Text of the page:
The further south you travel in Colombia the friendlier the locals get. As the climate cools and the scenery gets greener the disposition of the local folks changes as well, and some of the friendliest people we have met on the road were in Colombia. In Medellin it is customary to respond to a “gracias” with a hearty “con MUCHO gusto!”, and being greeted with a wide smile from strangers is no rarity.
So, do not let fear prevent you from visiting Colombia. And take your time exploring it, if you can. It will be well worth it, we reckon.
Click here to see all of our articles on the awesome-sauce country that is Colombia.
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The Czech Republic
If you are a regular reader of our site, or if you follow us on social media, chances are you already know how we feel about Prague, the capital of the Czech Republic. We have used every superlative in our collective dictionary to describe the City of a Hundred Spires.
We love it so much we made it home for six months, just to be able to experience life as a local there.
So, what makes Prague so special?
Glad you asked.
You can walk around for days, weeks, even months admiring the myriad of architectural styles in Prague. You can get lost in the maze-like Old Town and discover something new each time you do so. You can take a stroll along the banks of the tranquil Vltava day or night, cross and marvel at the views from one of the river’s several bridges, visit one of the many verdant parks, or climb Petrin Hill for a panorama of orange rooftops and burnished spires.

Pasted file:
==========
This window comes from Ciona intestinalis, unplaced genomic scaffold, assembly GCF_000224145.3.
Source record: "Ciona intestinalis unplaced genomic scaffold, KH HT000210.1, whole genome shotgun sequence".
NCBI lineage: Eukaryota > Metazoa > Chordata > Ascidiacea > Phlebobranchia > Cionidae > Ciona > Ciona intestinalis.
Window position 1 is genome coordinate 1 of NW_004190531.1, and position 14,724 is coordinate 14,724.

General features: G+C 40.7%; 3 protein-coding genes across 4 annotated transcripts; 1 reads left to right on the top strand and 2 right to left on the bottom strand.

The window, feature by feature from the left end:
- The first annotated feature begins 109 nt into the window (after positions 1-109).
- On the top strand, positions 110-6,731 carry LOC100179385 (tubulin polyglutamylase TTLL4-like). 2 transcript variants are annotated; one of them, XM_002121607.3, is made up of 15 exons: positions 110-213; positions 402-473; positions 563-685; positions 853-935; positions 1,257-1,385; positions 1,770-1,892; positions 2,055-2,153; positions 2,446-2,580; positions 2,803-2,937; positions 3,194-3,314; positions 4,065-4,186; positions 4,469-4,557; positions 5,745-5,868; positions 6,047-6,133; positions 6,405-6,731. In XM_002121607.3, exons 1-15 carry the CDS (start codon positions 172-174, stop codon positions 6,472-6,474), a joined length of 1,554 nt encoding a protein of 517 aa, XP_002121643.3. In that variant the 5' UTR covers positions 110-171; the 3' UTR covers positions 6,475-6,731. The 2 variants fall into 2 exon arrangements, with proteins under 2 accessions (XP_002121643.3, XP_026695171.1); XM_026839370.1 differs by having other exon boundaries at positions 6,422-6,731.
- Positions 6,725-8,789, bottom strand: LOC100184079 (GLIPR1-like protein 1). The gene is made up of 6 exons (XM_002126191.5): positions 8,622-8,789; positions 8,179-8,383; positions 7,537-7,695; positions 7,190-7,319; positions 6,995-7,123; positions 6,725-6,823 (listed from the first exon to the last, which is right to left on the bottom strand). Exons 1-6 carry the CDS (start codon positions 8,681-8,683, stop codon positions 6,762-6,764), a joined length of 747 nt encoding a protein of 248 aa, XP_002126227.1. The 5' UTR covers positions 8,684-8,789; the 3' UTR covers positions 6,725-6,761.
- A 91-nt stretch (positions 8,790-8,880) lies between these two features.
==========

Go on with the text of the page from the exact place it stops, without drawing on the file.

Whatever you do, the feeling of walking around in a storybook will be hard to shake. The center of Prague is a bit like Disneyland for adults, where the sights are always amazing and the beer flows freely.
As special as Prague is, there is so much more to see in the Czech Republic than just its capital. Prague itself is a bit overrun with tourists, especially near the center of the city. It’s recommended that anyone who takes the time to visit the capital should make room in their travel itinerary to explore other parts of the country as well.
Where should you go? Take, for instance, Cesky Krumlov. It’s a rather small town that feels plucked straight from the pages of your most cherished childhood fairy tales. We highly recommend you visit Krumlov for at least a couple of days, and do so in the fall to experience a riot of colors, if you can.
Or visit Karlovy Vary, famed in Eastern Europe for its thermal springs and spas. Or visit Pilsen, the birthplace of Pilsner beer. Perhaps you want to do something a bit more outdoorsy? If so, make sure to check out the Bohemian Switzerland National Park, which offers a plethora of astounding sights and fun activities.
No matter what you are in the mood for there is probably an awesome day trip from Prague that you can take to satisfy the explorer inside of you.
And if you DO decide to come visit the Czech Republic in 2019 let us know! Shoot us an email and we will be happy to give you any advice you might need with planning your trip!
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Cambodia. When we hear the country’s name strong images flash through our mind’s eye.